Right-Wing Extremism Rising


Right-wing extremism is increasingly becoming a driving force in Japanese politics and society.

Shadowy right-wing groups, the Independent reports, “are at the forefront of a concerted push to get Japan to move away from its post-war pacifism” (Dec. 8, 2006).

This right-wing movement “is ardently nationalist, reveres the emperor, supports the rebuilding of Japan’s military might and generally bemoans what they call the apologetic strain of Japan’s foreign policy since World War ii. The right-wingers trumpet their patriotism in the sound trucks and at Tokyo’s controversial Yasukuni shrine honoring the country’s militarism” (Washington Post, Nov. 2, 2002).

They also use violence and other sinister methods to promote their cause. In February last year, for example, right-wing extremists burned down the house of a prominent liberal politician. Members of one such group, Taiko-Sha, “are accused of carrying out fire-bombings, beatings, stabbings, shootings, and even their own ritual suicides, to make a political point” (Independent, op. cit.).

Such groups have received little exposure over the years. Now, however, the aggressive nationalism they espouse is becoming mainstream. “[A] resurgent nationalism among some mainstream politicians and North Korea’s recent nuclear testing have meant right-wing groups are now being listened to at the highest levels, and many of the policies they have been seeking are now on the government’s agenda” (ibid.; emphasis ours). Traditionally sensitive topics that have recently become open to political and public discourse—such as stripping the constitution of its pacifist components, developing nuclear weapons, and promoting patriotism in schools—are the very issues right-wing extremists have been pushing for decades.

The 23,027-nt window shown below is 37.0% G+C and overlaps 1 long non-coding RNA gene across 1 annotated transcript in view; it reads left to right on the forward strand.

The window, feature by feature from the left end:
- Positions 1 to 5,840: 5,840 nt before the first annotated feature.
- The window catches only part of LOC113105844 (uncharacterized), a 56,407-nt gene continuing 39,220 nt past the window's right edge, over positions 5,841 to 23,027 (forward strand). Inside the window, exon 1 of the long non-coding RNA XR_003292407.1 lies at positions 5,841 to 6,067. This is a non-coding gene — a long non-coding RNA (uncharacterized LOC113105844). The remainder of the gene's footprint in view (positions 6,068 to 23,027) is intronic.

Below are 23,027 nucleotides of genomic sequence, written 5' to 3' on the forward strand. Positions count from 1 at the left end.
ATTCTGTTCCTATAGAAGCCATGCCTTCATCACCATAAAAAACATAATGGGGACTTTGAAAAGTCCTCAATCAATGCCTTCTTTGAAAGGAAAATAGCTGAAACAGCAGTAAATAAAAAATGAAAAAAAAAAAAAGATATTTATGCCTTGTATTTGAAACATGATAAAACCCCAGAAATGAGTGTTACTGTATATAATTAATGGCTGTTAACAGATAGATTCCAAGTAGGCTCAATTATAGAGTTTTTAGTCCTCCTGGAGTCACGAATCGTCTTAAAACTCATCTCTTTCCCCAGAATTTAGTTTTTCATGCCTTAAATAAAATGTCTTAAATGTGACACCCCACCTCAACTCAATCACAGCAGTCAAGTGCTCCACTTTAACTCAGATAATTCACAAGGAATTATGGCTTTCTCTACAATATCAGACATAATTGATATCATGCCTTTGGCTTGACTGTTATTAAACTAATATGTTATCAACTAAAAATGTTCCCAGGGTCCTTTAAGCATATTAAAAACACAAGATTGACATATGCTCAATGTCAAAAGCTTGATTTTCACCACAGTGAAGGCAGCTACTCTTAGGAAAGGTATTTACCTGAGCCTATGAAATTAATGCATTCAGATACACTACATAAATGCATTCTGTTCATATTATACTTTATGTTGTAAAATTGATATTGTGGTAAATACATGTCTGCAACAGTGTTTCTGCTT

Manifestations of the growing popularity of Japanese nationalism advocated by right-wingers include foreigners being targeted by police, the alleged censorship and intimidation of journalists and scholars who criticize nationalist trends in Japan, the Defense Agency being upgraded to a Defense Ministry, a new school curriculum aimed at instilling in students “an attitude that respects tradition and culture, and love of the nation and homeland,” and teachers being threatened with suspension and loss of pay if they don’t sing the national anthem and salute the flag (theage.com.au, Aug. 30, 2006).

“All of this,” comments the Independent, “is exactly what Japan’s influential and well-organized right-wing movement has been demanding for years” (op. cit.).

Yumi Kikuchi, a writer who attended a meeting in central Tokyo recently to protest against moves to the right, put it bluntly: “If you look at all the laws they passed in the past three years it is preparation for war like we did 60 years ago” (ibid.).

Naturally, some surrounding Asian nations are nervously eyeing Japan’s emerging nationalism. However, it is not only Japan’s neighbors that should be concerned; Japan’s history shows it can be a threat much further afield. In this context, it is worth noting that the right-wingers also advocate cutting ties with the United States—a trend also likely to be reflected in Japanese society and politics in the future as right-wing sentiment grows more and more mainstream.